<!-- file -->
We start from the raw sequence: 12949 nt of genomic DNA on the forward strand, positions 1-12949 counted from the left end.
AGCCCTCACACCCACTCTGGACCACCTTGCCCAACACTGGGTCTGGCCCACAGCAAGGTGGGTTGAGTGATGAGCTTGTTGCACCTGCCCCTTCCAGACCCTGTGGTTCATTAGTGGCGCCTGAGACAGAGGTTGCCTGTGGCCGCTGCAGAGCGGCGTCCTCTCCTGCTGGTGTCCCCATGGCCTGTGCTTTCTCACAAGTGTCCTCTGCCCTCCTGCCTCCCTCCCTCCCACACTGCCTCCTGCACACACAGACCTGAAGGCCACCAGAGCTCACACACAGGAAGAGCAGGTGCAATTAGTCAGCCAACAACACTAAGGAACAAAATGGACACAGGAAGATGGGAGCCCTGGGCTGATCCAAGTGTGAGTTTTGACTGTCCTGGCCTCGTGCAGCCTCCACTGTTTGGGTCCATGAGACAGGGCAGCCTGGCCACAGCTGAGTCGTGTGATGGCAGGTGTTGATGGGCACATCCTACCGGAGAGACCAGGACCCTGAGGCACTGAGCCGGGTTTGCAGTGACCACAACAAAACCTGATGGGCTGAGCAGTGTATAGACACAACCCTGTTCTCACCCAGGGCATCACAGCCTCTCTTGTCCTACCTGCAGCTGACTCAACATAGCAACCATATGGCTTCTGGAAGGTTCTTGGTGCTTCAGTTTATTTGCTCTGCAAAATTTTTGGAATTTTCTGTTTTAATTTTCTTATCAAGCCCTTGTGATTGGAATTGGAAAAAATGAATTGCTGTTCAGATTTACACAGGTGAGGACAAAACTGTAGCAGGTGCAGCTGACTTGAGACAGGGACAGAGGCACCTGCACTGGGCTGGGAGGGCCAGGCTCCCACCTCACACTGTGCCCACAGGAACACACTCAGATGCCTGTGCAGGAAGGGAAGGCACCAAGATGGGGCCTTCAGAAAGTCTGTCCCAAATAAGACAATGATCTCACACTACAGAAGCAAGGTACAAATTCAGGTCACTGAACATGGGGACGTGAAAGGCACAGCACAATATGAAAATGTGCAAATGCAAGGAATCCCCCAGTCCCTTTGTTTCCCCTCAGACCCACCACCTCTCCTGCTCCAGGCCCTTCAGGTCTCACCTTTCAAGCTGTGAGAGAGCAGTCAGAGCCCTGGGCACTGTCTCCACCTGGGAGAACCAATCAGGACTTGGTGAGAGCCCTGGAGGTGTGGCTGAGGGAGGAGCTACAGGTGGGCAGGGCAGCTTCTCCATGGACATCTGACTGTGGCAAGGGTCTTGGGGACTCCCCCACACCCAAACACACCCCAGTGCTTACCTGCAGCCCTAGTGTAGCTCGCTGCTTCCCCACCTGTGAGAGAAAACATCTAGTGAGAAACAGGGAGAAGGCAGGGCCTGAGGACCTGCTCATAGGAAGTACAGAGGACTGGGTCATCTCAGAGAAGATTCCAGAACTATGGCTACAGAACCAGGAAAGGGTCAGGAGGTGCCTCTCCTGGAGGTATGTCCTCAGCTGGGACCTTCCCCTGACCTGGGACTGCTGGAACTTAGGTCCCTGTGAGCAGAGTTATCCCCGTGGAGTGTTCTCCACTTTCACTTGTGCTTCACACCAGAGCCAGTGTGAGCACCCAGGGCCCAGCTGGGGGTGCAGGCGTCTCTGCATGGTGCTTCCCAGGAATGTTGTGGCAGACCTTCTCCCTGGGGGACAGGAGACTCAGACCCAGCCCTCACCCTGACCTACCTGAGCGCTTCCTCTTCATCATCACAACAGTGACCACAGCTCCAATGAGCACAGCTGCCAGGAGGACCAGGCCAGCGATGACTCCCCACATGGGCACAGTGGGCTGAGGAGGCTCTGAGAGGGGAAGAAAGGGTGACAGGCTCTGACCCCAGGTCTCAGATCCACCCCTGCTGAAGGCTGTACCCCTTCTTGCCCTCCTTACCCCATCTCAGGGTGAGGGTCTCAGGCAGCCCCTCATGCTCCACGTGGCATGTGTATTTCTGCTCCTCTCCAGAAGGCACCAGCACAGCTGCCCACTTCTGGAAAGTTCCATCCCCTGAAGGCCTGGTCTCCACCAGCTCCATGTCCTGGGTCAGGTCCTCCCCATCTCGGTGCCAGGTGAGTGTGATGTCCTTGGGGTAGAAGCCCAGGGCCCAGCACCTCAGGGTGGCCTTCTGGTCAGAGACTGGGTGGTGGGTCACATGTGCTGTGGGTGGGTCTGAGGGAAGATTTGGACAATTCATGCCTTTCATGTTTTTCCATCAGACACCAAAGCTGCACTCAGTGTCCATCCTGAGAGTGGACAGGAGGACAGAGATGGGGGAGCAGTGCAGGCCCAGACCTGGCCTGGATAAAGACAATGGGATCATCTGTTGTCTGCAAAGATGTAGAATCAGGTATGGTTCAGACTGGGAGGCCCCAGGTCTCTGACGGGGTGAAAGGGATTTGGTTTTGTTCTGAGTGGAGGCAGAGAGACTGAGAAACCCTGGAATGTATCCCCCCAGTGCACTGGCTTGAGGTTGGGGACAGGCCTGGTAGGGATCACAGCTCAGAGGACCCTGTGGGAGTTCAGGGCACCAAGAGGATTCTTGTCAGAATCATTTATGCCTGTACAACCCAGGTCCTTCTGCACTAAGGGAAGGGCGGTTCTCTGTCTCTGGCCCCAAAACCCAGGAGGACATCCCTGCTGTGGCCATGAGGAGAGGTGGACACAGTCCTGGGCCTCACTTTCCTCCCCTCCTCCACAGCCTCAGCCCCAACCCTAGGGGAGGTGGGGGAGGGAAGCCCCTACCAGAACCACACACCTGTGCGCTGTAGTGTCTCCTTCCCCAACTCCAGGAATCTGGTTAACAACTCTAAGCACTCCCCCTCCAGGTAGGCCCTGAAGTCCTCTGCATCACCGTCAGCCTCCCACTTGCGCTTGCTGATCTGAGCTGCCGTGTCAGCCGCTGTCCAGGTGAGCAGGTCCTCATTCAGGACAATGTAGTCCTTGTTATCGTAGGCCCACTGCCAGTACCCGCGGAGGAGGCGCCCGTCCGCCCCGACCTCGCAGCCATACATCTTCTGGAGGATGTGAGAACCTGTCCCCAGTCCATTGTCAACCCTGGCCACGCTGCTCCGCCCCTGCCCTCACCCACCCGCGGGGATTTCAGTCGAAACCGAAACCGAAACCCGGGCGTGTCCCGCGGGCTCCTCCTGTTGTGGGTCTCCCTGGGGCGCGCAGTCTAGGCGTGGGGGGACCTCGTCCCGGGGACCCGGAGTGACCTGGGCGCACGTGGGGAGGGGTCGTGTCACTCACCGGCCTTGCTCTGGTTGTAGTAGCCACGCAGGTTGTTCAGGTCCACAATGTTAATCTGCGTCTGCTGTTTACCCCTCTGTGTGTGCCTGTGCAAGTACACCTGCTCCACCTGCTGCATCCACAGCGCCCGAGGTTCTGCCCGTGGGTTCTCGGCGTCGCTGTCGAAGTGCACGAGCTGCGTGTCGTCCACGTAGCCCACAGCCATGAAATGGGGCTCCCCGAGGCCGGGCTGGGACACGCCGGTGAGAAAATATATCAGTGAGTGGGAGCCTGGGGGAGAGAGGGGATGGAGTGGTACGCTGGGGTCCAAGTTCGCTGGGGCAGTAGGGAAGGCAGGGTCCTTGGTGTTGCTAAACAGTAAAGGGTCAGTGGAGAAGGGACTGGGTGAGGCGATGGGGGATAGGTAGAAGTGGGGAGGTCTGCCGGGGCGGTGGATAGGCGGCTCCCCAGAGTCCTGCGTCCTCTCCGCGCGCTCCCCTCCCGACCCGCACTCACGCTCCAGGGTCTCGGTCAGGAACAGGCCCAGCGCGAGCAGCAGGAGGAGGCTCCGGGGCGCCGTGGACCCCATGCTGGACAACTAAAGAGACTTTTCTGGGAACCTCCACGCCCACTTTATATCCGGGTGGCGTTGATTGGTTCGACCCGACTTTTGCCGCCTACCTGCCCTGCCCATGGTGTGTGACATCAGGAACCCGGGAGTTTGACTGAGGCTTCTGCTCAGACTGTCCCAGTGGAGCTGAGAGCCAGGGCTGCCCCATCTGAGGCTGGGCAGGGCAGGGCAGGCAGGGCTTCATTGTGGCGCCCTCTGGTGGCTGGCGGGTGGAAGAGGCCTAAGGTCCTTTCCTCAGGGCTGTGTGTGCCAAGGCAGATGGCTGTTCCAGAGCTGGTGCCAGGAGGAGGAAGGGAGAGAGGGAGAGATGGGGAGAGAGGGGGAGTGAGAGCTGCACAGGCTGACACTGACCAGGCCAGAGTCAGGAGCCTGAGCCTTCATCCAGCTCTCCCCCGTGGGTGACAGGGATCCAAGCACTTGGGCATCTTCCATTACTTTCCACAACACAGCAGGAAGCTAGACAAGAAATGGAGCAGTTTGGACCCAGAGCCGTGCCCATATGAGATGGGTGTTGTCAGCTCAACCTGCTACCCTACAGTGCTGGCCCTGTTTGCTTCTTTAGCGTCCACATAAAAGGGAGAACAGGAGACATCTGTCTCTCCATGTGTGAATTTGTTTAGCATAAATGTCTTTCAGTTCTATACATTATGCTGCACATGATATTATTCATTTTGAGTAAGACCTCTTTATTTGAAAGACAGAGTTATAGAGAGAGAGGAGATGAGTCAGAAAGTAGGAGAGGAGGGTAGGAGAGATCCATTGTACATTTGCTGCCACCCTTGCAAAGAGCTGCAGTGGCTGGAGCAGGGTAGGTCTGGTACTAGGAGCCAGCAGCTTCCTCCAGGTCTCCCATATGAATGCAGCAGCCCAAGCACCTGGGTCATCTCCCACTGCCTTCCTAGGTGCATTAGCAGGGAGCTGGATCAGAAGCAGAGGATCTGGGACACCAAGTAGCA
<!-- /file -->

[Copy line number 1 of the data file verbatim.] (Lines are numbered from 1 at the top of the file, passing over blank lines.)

We start from the raw sequence: 12949 nt of genomic DNA on the forward strand, positions 1-12949 counted from the left end.